Barclay retells the story of a Syrian Missionary, M. Waidmeier, who had advised a friend of his, a rich young Turkish man to take a tour of Europe after he had completed his education. “The Turk answered, "I must first of all bury my father." The missionary expressed his sympathy and sorrow that the young man's father had died. But the young Turk explained that his father was still very much alive, and that what he meant was that he must fulfill all his duties to his parents and to his relatives, before he could leave them to go on the suggested tour, that, in fact, he could not leave home until after his father's death, which might not happen for many years.”1 In the case where priority and expedience was Christ’s intent, a reply of such nature would not work. Moreover, it would put off following Christ for an indefinite period of time especially if the father was still fairly young. In this life some opportunities only come around once and must be immediately seized or they may be lost forever.
In the passage, Jesus’ response to the disciple was,” "Let the dead bury their own dead, but you go and preach the kingdom of God." Some say it was harsh thing to say and in the Western mindset it would be. But again, context is the key. Jesus was just using another expression of the day which meant to “Let the affairs of this life be cared for by those whose only care is in this life.” He saw that immediate obedience to His call is the proper response because it would be more fruitful exponentially both to the one called and the countless many who would become believers in the future. Jesus told the man that spiritual matters were of more importance than material, even when it involved family. To Jesus it was ok to let the those who lived for this life only take care of the affairs of this life only, this man needed to obey his time of visitation (see Luke 19:41-44). But lest we get the wrong opinion of Jesus let’s remember that He always allowed time for His followers to take care of family matters, even being mindful of Mary, His mother (see John 19:27). But when matters of eternal significance were at stake, the best choice was the expedient one. God would take care of the rest.
Luke 9:61-62 – In the final strokes of the passage a man called out to Jesus saying, “Lord, I will follow You, but let me first go and bid them farewell who are at my house." Jesus’ reply falls completely in line with His previous responses, He states, “No one, having put his hand to the plow, and looking back, is fit for the kingdom of God.” Here we have what we may think is an unusual rebuttal to the idea of simply letting a person tell his family and possibly some visiting friends, that he must leave for a time in response to an invitation to follow the Lord. It sounds like the responsible thing to do. Most would agree that it’s always a good idea to let those close to you know of your future plans and whereabouts. But in this case Jesus disagrees. Why? Let’s answer that with a short story.
After I became a believer the one person I wanted to share my joy with was my best friend Joe (not his real name). Joe and I left no stone unturned. I knew him and his family and he knew me and mine. We were rarely ever apart if it were possible to just hang out. After I surrendered my heart to Christ God put a strong burden on my heart for his soul. I approached him with the gospel on many occasions. But repeatedly he said, “I do believe but I am just not ready to take the steps in surrender. I am not ready to live that life.” As we grew apart and went our separate ways, I found out Joe had become a very heavy drug user and dealer. Later I was heartbroken to hear he was shot to death in his own front yard. Joe wanted to do what God required, he wanted to follow, but he was never ready to surrender.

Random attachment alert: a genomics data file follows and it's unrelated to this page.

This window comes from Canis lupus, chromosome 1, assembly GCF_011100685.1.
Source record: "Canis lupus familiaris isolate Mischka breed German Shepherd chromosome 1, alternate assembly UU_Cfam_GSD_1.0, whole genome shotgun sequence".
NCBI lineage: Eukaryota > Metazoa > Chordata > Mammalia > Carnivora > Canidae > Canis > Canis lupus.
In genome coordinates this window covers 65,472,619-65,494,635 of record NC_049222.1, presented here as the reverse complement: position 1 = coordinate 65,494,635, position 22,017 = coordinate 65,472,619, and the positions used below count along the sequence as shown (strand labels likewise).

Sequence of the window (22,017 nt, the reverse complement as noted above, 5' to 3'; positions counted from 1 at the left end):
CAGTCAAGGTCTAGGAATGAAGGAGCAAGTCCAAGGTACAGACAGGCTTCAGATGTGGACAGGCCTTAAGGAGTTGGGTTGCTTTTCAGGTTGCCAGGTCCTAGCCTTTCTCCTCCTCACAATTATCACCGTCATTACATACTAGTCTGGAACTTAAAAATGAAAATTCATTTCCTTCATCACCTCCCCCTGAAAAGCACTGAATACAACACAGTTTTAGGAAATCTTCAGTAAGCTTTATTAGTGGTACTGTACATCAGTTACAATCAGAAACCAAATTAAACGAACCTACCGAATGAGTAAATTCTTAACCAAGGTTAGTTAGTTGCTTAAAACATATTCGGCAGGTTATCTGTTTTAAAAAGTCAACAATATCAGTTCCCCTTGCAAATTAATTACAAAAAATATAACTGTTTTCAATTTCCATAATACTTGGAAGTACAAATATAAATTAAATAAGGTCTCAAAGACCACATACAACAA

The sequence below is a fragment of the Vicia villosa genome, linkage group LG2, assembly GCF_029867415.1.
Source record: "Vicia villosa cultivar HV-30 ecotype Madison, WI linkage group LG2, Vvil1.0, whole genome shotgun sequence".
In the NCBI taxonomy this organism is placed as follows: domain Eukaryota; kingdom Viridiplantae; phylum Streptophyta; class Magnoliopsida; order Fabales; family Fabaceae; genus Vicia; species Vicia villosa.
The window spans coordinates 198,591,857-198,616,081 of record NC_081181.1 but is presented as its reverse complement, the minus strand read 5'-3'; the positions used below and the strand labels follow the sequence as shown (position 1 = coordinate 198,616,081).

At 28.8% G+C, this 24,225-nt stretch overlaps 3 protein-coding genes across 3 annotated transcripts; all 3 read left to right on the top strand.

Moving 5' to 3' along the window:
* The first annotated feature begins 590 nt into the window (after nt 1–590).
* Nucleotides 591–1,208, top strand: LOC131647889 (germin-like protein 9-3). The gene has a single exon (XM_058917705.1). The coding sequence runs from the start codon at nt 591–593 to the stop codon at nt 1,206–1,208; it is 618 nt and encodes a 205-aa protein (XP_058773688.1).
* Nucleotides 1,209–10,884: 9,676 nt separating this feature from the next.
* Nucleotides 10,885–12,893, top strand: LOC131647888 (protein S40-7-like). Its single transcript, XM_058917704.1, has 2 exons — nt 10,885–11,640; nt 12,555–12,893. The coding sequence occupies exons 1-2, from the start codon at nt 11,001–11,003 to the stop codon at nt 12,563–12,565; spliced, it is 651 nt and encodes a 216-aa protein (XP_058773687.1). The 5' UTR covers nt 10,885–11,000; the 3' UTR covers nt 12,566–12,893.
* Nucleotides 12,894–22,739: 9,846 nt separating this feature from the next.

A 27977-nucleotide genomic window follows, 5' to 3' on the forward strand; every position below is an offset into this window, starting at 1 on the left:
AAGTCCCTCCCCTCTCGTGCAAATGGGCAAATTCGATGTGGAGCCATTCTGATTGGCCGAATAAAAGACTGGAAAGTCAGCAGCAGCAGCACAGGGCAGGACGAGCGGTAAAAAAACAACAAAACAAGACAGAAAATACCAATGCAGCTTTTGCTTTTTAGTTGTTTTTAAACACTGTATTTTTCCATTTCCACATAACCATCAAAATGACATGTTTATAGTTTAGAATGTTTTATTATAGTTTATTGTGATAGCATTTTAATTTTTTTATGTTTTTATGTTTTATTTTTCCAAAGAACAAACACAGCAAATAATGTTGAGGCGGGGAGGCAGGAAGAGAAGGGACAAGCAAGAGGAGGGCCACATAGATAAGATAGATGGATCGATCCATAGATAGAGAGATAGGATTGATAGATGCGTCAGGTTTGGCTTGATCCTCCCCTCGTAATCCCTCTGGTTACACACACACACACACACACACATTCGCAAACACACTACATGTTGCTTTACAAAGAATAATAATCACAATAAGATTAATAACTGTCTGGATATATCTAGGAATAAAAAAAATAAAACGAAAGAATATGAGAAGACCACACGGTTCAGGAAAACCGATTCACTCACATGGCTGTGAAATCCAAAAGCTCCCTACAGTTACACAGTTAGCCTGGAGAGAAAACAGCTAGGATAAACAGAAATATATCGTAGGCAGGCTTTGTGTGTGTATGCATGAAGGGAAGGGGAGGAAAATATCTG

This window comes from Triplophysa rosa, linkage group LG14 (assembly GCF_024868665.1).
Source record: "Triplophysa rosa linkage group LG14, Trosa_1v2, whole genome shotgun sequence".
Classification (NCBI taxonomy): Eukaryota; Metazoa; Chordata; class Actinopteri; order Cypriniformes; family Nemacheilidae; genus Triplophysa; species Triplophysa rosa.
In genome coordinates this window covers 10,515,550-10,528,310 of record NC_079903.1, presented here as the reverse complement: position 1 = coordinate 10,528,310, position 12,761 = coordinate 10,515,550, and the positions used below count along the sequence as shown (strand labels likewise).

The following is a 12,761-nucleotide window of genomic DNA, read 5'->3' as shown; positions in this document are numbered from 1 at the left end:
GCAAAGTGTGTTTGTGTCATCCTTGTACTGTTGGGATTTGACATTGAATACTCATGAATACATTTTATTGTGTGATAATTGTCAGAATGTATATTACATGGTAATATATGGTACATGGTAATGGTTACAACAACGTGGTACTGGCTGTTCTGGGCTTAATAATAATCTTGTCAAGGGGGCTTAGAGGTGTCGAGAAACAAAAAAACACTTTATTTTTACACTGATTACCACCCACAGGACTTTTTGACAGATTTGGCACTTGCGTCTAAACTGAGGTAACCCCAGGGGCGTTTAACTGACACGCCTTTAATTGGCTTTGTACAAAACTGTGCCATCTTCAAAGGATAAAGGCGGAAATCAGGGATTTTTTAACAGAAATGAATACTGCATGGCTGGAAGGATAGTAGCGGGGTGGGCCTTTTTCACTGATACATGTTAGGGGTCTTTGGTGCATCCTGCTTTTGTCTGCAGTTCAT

I think that’s the crux of what Jesus is telling us in this passage. The man came to Jesus and said He would follow Him but he had other things to do first. He was never really ready to follow Christ. He had taken the first step to follow—he had grasped the plow’s handles and looked straight at the Lord, and said, “I will follow,” but then he let go and said, “But let me first go back…” And looking back is where his real heart was.
In Genesis 19 the Lord brought judgment on the cities of Sodom and Gomorrah, destroying them completely, because they were steeped in abnormal sexual sin, homosexuality, and wickedness of all types. But He had mercy on Abraham’s nephew Lot and his family who dwelt there. Having showed them mercy they were told to leave and never look back. Lot’s wife was not ready, she looked back and was immediately turned into a pillar of salt (see Gen. 19:26).
In Matthew 24 Jesus foretells of a terrible time of desolation which will come upon the earth just prior to His return. Many scholars refer to this period as the 70th week of Daniel found in Dan. 9:24-27. It is a period which lasts seven years (there will be much more detail about this later in the book). About 3 ½ years into this period Jesus specifically warns those alive to flee to the wilderness, forgetting all things earthly, and to not look back. He states, “In that day, he who is on the housetop, and his goods are in the house, let him not come down to take them away. And likewise the one who is in the field, let him not turn back. Remember Lot's wife. Whoever seeks to save his life will lose it, and whoever loses his life will preserve it” (Luke 17:31-33). A true disciple of the Lord will be ready at all times and will not be so endeared to worldly affections and distractions, be they family or other, that these things would cause him to look back. Our hearts need to be captivated by the living Christ.
What is clear from the Lord’s teaching is that being a disciple of Christ means relying upon Jesus to continually provide for us when the call to “get up and go” in His name comes. We must put Him first above all other duties, and live in readiness to take the plow at any given time, never looking back.